Nerves Bridge Spinal Cord Injury
An old technique with a new twist restores breathing in lab tests.
Many people with upper spinal cord injuries rely on ventilators to breathe, which can be inconvenient and potentially dangerous.
Researchers at Case Western Reserve University School of Medicine reported a significant step toward independence for these individuals in the July 14 online issue of Nature. The scientists bridged a spinal cord injury in an adult rodent model and regenerated lost nerve connections to the diaphragm—restoring 80 to 100 percent of breathing function.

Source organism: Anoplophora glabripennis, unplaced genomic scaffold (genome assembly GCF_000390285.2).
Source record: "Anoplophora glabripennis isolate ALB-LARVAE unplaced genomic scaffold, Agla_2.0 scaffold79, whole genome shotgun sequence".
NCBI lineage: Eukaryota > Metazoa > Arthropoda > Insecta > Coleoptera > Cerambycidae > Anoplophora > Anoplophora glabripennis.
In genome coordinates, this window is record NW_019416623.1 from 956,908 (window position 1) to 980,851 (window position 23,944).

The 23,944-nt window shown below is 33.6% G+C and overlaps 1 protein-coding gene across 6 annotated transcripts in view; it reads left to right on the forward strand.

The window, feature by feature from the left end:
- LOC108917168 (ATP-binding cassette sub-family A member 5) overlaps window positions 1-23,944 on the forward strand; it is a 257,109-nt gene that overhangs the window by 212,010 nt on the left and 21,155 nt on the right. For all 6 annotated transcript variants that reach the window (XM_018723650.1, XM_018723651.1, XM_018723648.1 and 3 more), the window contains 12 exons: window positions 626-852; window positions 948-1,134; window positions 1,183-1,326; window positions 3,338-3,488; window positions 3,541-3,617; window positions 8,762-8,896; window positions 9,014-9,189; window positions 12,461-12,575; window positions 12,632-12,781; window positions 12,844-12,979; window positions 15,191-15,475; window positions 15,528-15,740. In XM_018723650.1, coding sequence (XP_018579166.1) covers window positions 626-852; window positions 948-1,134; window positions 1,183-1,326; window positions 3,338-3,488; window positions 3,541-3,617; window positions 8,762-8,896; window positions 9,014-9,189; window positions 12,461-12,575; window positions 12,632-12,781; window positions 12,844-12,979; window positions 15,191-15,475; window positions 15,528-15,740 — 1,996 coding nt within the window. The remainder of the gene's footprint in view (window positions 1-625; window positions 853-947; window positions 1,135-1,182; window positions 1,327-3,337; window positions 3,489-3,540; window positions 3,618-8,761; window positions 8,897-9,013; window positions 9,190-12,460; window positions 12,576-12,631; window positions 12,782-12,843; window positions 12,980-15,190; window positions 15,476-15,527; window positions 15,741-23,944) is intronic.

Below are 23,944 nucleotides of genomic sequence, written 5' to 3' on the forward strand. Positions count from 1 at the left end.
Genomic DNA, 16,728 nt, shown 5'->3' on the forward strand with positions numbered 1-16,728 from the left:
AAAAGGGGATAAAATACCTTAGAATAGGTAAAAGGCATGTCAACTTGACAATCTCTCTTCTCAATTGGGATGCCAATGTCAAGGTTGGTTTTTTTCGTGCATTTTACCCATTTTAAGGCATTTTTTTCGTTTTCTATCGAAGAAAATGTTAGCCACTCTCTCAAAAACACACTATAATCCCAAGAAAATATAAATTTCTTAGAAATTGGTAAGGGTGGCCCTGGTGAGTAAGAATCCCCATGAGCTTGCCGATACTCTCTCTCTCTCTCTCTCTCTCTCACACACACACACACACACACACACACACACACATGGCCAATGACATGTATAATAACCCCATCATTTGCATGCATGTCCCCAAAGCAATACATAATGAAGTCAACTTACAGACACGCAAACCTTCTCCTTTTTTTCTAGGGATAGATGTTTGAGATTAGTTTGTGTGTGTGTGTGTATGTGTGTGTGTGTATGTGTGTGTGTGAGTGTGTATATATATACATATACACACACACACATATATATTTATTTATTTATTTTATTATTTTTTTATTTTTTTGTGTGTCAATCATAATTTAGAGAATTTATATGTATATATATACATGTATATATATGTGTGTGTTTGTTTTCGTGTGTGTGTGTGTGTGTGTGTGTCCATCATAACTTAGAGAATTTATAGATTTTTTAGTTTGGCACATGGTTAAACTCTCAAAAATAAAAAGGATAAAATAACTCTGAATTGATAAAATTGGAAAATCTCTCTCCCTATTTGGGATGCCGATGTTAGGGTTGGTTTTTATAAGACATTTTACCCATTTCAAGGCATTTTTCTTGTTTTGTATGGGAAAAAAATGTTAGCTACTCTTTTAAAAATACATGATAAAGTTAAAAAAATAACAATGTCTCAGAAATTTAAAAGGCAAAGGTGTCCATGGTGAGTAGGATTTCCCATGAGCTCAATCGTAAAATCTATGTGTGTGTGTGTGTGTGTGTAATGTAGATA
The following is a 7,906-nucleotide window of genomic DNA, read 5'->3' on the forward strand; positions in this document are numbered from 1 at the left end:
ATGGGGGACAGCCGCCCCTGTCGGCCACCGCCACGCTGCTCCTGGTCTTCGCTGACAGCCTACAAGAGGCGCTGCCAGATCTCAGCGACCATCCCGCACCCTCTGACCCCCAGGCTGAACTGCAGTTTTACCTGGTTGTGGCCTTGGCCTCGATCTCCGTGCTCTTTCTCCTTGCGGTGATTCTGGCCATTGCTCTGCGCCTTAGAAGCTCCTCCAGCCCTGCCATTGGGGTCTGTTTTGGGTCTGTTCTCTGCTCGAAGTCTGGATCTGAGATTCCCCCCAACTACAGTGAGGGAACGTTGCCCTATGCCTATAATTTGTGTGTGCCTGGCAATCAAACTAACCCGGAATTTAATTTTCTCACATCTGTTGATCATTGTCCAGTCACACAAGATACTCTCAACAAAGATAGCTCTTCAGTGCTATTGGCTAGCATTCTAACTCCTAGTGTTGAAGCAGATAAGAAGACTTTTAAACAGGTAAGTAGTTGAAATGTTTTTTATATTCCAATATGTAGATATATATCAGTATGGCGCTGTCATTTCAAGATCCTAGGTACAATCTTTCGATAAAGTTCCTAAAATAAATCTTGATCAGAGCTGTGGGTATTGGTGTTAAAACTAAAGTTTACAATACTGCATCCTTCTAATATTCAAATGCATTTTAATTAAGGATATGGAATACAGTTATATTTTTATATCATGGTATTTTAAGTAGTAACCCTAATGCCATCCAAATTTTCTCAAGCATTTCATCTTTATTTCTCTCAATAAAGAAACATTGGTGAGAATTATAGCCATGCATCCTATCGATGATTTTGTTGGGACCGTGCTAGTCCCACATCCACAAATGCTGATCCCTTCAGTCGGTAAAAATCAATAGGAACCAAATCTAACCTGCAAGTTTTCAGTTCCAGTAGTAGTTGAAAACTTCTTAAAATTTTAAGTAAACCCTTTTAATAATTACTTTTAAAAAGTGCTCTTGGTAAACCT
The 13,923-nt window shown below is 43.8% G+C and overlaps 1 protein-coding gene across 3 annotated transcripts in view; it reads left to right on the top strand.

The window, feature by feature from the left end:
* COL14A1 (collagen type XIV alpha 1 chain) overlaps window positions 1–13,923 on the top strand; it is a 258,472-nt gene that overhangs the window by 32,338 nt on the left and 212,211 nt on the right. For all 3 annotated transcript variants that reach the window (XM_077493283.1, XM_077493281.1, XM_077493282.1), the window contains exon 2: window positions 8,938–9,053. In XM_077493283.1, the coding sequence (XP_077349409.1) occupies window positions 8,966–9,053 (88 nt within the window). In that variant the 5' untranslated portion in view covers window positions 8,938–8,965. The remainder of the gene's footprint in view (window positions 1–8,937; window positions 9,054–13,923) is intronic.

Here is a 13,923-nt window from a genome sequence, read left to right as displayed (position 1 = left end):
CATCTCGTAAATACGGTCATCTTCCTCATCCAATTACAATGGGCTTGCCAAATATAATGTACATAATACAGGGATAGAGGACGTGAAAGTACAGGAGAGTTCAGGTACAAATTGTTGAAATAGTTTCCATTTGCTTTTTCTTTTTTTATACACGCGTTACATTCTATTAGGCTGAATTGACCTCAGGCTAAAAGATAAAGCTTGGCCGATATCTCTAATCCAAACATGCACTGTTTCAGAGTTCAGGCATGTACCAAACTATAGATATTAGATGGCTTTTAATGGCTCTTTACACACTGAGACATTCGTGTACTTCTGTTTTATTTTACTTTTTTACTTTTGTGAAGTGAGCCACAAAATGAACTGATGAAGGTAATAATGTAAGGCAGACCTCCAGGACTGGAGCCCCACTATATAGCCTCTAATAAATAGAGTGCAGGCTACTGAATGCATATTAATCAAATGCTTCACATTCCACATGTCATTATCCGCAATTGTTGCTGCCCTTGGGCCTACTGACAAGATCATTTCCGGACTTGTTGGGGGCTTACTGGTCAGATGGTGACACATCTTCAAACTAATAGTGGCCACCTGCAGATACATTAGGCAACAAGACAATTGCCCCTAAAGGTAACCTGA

"We've shown for the very first time that robust, long-distance regeneration can restore function of the respiratory system fully," says Case Western Reserve neuroscientist Jerry Silver.
Silver discovered adding an enzyme to a traditional peripheral nerve graft broke down the scar tissue that typically had inhibited grafts from working on spinal injuries. The enzyme opened pathways through the scar tissue, and special cells inside the graft guided and supported regeneration of the severed spinal nerves. Nearly 3,000 severed nerves entered the bridge, and 400 to 500 grew out the other side.
The scientists say more testing is necessary but are hopeful their technique will be quickly used in clinical trials.